Offerings: A Worship Album

Third Day

Essential Records, 2000

REVIEW BY: Michael Ehret


Third Day fans have been clamoring for an album of worship songs or a live album almost from the bands' beginning. Those who have attended a Third Day concert know that worship plays an important part of the evening - a central part. With Offerings, Mac Powell and company have attempted to satisfy both fan desires with one disc.

All I can say is "nice try."

And I mean that literally. This is a very nice try - but, while gorgeous throughout, with hardly a blemish to comment on, Offerings is unsatisfying over the long run precisely because of the "all things to all fans" approach. What I hear only makes me long for a pure worship album and a pure live album - or a pure live worship album. But, all this bucking back and forth between studio recordings and live recordings breaks the mood. Just when the live worship is kicking in and the connection is being made, the disc gives way to studio tracks and the electricity, comparatively, disappears. Third Day has electricity all the time, but never more than when they are playing live.

All that said, there are many individual highlights to this disc - live and studio.

Just last year the band released the critically and commercially successful Time, which gained the band three number one singles, four Dove Award nominations, and the Dove Award for Rock Album of the Year. Logically, the band should have rested and let the disc continue to percolate -- as it has.

"Your Love Oh Lord" from that disc is among the highlights on this disc and is one of the six live songs. Inspired by Psalm 26, the hymn captures the concept of how God's love, faithfulness, and righteousness inspires His creatures to worship. Nicely segued from "Your Love..." is a live version of Third Day's cut from the my_heart_sings_the_harmony_web_ad_alt_250 Exodus project, Michael W. Smith's "Agnus Dei," here paired with Don Moen's worship chorus "Worthy."

Another live highlight is the disc-closing "Love Song" from their breakthrough eponymous project. For this recording the audience was miked perfectly and they can be heard singing behind the band throughout the song -- word for inspired word. It's a "goosebumps and wet eyes" moment.

Among the studio highlights are two great covers - the fast-becoming favorite "These Thousand Hills" and a superb version of Bob Dylan's "Saved" from 1980. "These Thousand Hills" was written by members of the sorely-missed Atlanta-based band Jacob's Trouble in 1990. If you somehow missed this group, do yourself a favor and pick up at least their 1999 compilation Sampler Pack on KMG Records. Anyway, when Powell tears into this song, you can sense the anticipation of being in Heaven with Jesus that believers sometimes feel when standing in the midst of the beauty of God's creation:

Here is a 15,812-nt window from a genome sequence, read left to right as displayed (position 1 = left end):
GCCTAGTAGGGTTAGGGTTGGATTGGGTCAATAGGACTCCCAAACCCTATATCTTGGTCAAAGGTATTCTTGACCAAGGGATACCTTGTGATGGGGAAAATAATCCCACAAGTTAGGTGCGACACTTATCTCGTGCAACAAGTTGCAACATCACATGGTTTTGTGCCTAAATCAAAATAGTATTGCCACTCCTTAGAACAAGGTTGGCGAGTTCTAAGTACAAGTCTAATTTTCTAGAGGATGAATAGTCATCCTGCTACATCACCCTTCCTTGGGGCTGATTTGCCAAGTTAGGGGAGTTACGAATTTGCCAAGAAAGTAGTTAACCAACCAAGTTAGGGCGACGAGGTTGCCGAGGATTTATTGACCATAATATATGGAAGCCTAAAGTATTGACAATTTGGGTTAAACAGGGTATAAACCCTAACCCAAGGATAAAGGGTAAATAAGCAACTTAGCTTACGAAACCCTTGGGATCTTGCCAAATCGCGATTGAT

These thousand hills roll ever on Footprints of a Mighty God They bring me to my knees in praise Amazing love, amazing grace

One of the jarring moments going from live to studio comes at the end of "Agnus Dei/Worthy" when Powell has led the group in worship and brought the sound level way down. With the crowd singing the strands of Moen's chorus still floating in your mind, Powell and company slam you into the studio with a driving, raucous version of "Saved." From arguably one of Dylan's best albums ever, "Saved" barrels along on the keyboards of Scotty Wilbanks and the backing vocals of Tabitha Fair and the Cobb Mass Choir. If Andre Crouch has never done this song, he's missed an excellent opportunity.

However, Powell certainly has his way with the song. It's fantastic, but it took me a good portion of the song to get into the vibe - and then you go right back live with "My Hope Is You." Mood swings anyone? (And is it just me, or does Powell's singing remind anyone else of former folk/pop singer Cat Stevens? Just an observation.)

One new song, "You're Everywhere," written by Powell and the band, is the best of the new studio tracks. Based on the practice tapes of the song from the Conspiracy No. 5 recording sessions, this tune evokes some great images of God -- and His omnipresence:

Like the wind that blows no one really knows From where it comes or where it goes So it is with Your Holy Spirit, Lord Falling down on us to show that You're everywhere You're everywhere

The whole worship/live album concept might even have worked better if the band had done the disc half studio and half live -- like two sides of one cassette tape. Or even go all out and release a double disc, one of each. Maybe it's a quibble, this complaint about the mixed bag of live and studio, but I just can't help wondering "what if . . .?"

Rating: B-

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© 2000 Michael Ehret and The Daily Vault. All rights reserved. Review or any portion may not be reproduced without written permission. Cover art is the intellectual property of Essential Records, and is used for informational purposes only.